How To Remove Cat Hair From Everywhere: A Cleaning Guide
Easy Ways To Remove Cat Hair From Various Surfaces Without Damaging Them, Or Your Cat’s Ego
We all love our kitties, those fickle beasts. But sometimes, don’t you wish they’d pull their weight around the house a little bit more? All that litter scooping, feather fishing, and constant snuggling is all fine and well, but it’s really cleaning up all that cat hair that starts to become a bit tiresome. Good thing they’re so darn cute.
The following compilation of age-old tips and tricks from cat lovers (aka cat hair wranglers) can help you regain your sanity - and your computer keyboard.
For removing cat hair from hard surfaces such as hardwood or vinyl floors, countertops, desks, ceiling fans, tabletops or various other hard surfaces:
- Invest in some Swiffer Heavy Duty Pet products. They’re a total life (and time!) saver.
- Dust hard surfaces. Not only can the Swiffer Pet Heavy Duty Duster extend to reach those awkward places, but its special fibers trap and lock in dust and pet hair.
- Have a quick sweep once a day. Fine, every other day at least! The Swiffer Heavy Duty Pet Dry Sweeping Cloths are perfect for quickly sweeping without having to mess with a dustbin since the cat hair sticks directly to the cloths, which you can then remove and toss straight in the trash when you’re done.
- Run a wet mop over hard floor surfaces once a week. The Swiffer Heavy Duty Pet Wet Mopping Cloths save you the trouble of having to haul out buckets of water and detergent, providing a hassle-free solution to floor mopping. They’re safe for all types of finished floors. The wet mopping cloths are also disposable, leaving your floors hairless and your hands-free when you’re done. Also great for pet messes!
For removing cat hair from fabric, including carpet, upholstered furniture, clothes, bedding or (non-leather) car interiors:
- Drape your feline’s favorite lounge spot in removable fabric. Cover up upholstered areas where your cat likes to luxuriate (and shed) with blankets or towels — or something fancier if you’d prefer! (Your cat probably would.) While this technique is admittedly not the most aesthetically appealing, there’s a reason that everyone does it. You can simply toss that blanket or towel straight into the washer every few days, easily managing cat hair build-up.
- Get creative with your hair removal techniques. Dryer sheets (sometimes slightly dampened), pumice stones, lint rollers, and duct tape all work wonders for removing hair from various fabric surfaces. Dryer sheets are great for carpet and furniture, pumice stones on carpet, and lint rollers or duct tape on, well, just about anything.
- Suck it up, buttercup. Vacuuming regularly obviously helps with cat hair. But here’s another trick! Try using a spray bottle to lightly mist your carpet with water, then use a broom to sweep up clumps of cat hair before running the vacuum. If you’re worried about carpet odor from cat hair, sprinkle some baking soda onto the carpet after sweeping but before vacuuming.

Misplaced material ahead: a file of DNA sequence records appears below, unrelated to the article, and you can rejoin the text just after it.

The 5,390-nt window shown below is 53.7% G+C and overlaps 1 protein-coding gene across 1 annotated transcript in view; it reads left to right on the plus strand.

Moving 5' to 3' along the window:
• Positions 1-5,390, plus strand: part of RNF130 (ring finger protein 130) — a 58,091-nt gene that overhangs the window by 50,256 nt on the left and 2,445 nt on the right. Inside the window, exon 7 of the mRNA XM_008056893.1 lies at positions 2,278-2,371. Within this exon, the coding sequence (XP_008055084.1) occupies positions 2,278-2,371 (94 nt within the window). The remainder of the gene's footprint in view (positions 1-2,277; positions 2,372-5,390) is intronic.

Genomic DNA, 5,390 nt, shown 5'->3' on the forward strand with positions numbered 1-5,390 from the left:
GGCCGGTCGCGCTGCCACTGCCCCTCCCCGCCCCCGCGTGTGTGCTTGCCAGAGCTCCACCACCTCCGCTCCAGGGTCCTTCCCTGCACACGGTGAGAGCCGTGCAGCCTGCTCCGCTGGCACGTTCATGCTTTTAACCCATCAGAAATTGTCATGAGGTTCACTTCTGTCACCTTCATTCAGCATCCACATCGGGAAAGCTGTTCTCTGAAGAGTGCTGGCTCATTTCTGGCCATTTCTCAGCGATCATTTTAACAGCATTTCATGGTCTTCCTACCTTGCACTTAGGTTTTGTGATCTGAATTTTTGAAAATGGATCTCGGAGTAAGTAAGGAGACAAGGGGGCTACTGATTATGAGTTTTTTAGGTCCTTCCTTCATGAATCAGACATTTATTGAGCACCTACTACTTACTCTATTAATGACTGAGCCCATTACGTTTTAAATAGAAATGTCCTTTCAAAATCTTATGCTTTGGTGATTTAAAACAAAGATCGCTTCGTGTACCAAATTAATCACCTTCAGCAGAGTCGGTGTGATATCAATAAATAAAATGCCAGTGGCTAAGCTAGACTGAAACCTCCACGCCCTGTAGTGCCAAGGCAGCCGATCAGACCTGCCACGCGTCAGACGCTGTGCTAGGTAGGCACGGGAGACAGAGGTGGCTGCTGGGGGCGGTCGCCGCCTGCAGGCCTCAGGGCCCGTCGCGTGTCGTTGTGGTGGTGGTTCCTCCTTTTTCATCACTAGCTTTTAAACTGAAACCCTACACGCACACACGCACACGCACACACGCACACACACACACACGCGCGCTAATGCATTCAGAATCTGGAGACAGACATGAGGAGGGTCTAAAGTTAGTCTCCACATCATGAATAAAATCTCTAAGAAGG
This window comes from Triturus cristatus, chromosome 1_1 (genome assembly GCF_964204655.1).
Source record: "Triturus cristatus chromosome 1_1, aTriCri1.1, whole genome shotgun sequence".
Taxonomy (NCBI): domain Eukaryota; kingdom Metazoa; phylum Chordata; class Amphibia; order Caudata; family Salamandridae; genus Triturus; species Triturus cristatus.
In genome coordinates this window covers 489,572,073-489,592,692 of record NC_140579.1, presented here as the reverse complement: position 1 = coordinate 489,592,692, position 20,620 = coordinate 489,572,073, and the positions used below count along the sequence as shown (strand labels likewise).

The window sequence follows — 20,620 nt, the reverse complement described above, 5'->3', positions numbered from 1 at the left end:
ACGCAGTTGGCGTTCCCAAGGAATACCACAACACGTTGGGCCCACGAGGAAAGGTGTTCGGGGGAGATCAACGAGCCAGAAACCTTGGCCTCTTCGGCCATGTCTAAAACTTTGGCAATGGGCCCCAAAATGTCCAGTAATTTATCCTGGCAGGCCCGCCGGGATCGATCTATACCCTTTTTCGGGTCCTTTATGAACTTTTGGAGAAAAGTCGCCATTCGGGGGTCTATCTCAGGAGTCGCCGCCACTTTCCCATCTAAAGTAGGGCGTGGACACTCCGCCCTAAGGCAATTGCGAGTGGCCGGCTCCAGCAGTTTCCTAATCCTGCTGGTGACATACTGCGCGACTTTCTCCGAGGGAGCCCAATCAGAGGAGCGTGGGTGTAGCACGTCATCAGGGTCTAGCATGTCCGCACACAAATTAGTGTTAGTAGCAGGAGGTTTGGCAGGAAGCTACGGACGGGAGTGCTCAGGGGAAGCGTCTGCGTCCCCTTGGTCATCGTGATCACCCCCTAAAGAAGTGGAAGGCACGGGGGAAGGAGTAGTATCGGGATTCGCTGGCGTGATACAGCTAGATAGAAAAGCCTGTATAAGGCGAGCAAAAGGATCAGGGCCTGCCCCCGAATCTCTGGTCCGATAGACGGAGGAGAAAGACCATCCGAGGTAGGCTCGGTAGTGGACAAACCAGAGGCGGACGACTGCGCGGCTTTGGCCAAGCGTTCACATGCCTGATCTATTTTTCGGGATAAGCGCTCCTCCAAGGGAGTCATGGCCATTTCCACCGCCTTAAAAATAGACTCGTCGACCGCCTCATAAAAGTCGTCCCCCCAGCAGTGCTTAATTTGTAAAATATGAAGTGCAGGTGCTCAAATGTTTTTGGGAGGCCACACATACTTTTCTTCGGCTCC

- Switch up your route. Try vacuuming cat hair in alternating directions for the most effective results (and the silliest carpet patterns when you’re done).
The squeegee: a cat lover’s best friend. Not only does this device remove adorable wet nose prints from windows, but you can also use it to rake the cat hair off of any surface. Keep one in your car!
Eliminate electrical charge with anti-static sprays. Electrical charge is what causes all that cat hair to stick to your fabric surfaces. Anti-static spray also helps future cat hair from re-sticking. You can make your own anti-static spray by mixing 2 tablespoons of liquid fabric softener with one cup of water in a spray bottle — which will smell nice too!
- When doing the laundry — for example, that towel you keep on the couch for your kitty to sit on — you can spray some vinegar on a sock or rag and toss it in the dryer with said towel to remove static from it. Don’t worry, the vinegar smell will dissipate once everything’s dried.
- Add moisture to the hair. Damp rubber kitchen gloves or a moist sponge can be effective methods of coaxing cat hair off of fabric surfaces, causing it to clump up and making it easier to remove. Basically like you’re giving your couch a spa treatment.
- Add moisture to the air. Yes, you read that right — it’s not a typo. Using a humidifier inside your home can prevent cat hair from sticking to fabric surfaces.
Once you’ve gone through this extensive checklist of how to best remove cat hair from your home, relish the — temporary! — hairball free zone. But wait just a meow-ment. You’ve got to be kitten me. The hair is back already?! Yeah, as long as you’ve got a feline friend as a housemate, those fluff clumps will keep regenerating between your sofa cushions and on the bottom of your slippers Try to work these cleaning practices into a weekly routine to prevent cat-astrophic hair accumulation. Hey, don’t say your cat never gave you anything. At least not to its face.